The final report should have consecutive page numbers. Specific details about how students are engaged in active learning is needed in the review. Also, the report should include a better description about how the enhancement of technology in the department improved faculty/student interaction.

The APC turned to the review of the B.A. in Art History program. The program does serve an enormous number of general education students, and this is a huge contribution to the university.
Discussion points include the fact that the program does prepare graduates for further study, which leads to employment opportunities. The issue is not that graduates don’t get jobs; they don’t get jobs as art historians. It is not clear how long it takes a major to graduate. Do your students enter the program as juniors or freshmen? Most students do not enter this program as freshmen. One reason is that students have not been exposed to art history because high schools do not offer this program. After students take some art history courses, they may find out that this is where their passion lies and then they change majors. Some of our students come from history and anthropology too. Most of what these students have taken will transfer over. Some students don’t decide until the end of their junior year to enter this program, and this would cause a delay in graduation. This program does not attract community college students, but there are some transfer students in the program. These students come to NIU and take a course and realize this is the program they like and then change their major. It is difficult for these students because the course work is sequential, and it will probably take them more than two years to finish. In many ways these students are freshmen in our eyes. Some of these students have been taught by our master’s students who teach at community colleges and recommend the program, but this is a small number.

Comparisons to other programs are not included in the report. The program provided this information to the subcommittee, and it will be in the final report. Student learning outcomes are not measurable, and this needs to be addressed in the planned program changes section of the document. Talk about what the students will be able to do. The faculty are currently working on assessment. The statement in the table that “student teaching experience for all majors,” should be removed from the table since the art history program is not a certification program. Also, the table should be moved to the internal benchmarking section of the review.

Recommendations for the future are to include the data that supports the program’s contribution to general education. The contribution to general education made by the art history faculty is an important one and sometimes this service gets lost in the review of degree programs. This information should be moved to the departmental section of the report. The student learning outcomes need to be reworded so they are measurable. You state that most graduates of the program do not go on to graduate school, and in the M.A. in Art program section of the review you state that the school is trying to increase numbers. Would it be feasible to groom and recruit your own art history graduates to the graduate program while they are undergraduates in the art history program?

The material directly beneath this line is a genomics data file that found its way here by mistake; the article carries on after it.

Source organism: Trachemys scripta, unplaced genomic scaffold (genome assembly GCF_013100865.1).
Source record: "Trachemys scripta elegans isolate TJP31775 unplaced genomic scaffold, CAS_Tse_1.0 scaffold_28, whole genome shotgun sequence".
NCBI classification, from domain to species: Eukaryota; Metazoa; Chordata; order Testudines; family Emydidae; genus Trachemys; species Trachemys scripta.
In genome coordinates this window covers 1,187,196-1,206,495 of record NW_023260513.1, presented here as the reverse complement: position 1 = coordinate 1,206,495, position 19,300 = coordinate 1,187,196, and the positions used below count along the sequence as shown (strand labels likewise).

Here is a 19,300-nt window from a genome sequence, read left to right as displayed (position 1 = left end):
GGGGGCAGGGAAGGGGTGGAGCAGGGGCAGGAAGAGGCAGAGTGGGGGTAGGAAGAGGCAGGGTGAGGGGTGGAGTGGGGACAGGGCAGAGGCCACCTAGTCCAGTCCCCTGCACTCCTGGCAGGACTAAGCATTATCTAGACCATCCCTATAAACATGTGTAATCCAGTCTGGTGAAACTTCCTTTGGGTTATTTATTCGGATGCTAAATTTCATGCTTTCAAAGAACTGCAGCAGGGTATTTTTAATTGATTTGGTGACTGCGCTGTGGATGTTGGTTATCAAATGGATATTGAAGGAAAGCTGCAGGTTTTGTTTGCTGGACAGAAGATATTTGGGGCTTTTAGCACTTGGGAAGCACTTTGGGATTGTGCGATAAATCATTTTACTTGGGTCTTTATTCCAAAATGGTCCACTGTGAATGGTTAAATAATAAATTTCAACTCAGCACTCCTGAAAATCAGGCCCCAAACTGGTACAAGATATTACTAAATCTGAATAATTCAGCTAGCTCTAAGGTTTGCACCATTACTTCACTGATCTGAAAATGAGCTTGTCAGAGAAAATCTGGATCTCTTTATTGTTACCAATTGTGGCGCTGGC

The APC members turned to the discussion of the B.S.Ed. in Art Education program. Excellent assessment tools are utilized by the program, including portfolio reviews, assessment of student teachers by cooperating teachers, capstone project reviews, and pass rates for standardized tests, and this is a program strength.

Discussion points are that there are three different sets of learning outcomes. The program should choose the set is prefers, which is likely the one you need for accreditation. As in the previous program, the narrative and table in the internal benchmarking section should match. Also, the table needs to be moved to the internal benchmarking section of the report. The comparisons to other programs data should be added to the document, and more narrative is need to describe the program areas needing improvement

The M.S. in Art with a specialization in art education program strength is that it utilizes excellent assessment tools. There are two sets of learning objectives that need to be narrowed down to one set.

One of the discussion points is the placement rate for art teachers. How does the placement rate for graduates of the M.S. in Art program differ from that of the undergraduate program? There are currently seven students in the program and five of them are teachers. The numbers are so small it is hard to say anything about them. Generally these students are already certified teachers. Other discussion points are similar to what has previously been discussed with the other programs.

The recommendation for the future is that the areas needing improvement section needs more detailed information. Also, the program should work on the assessment and learning outcomes and talk about how each one is assessed.

The meeting adjourned at 3:40 p.m.

Respectfully submitted,

Carolyn A. Cradduck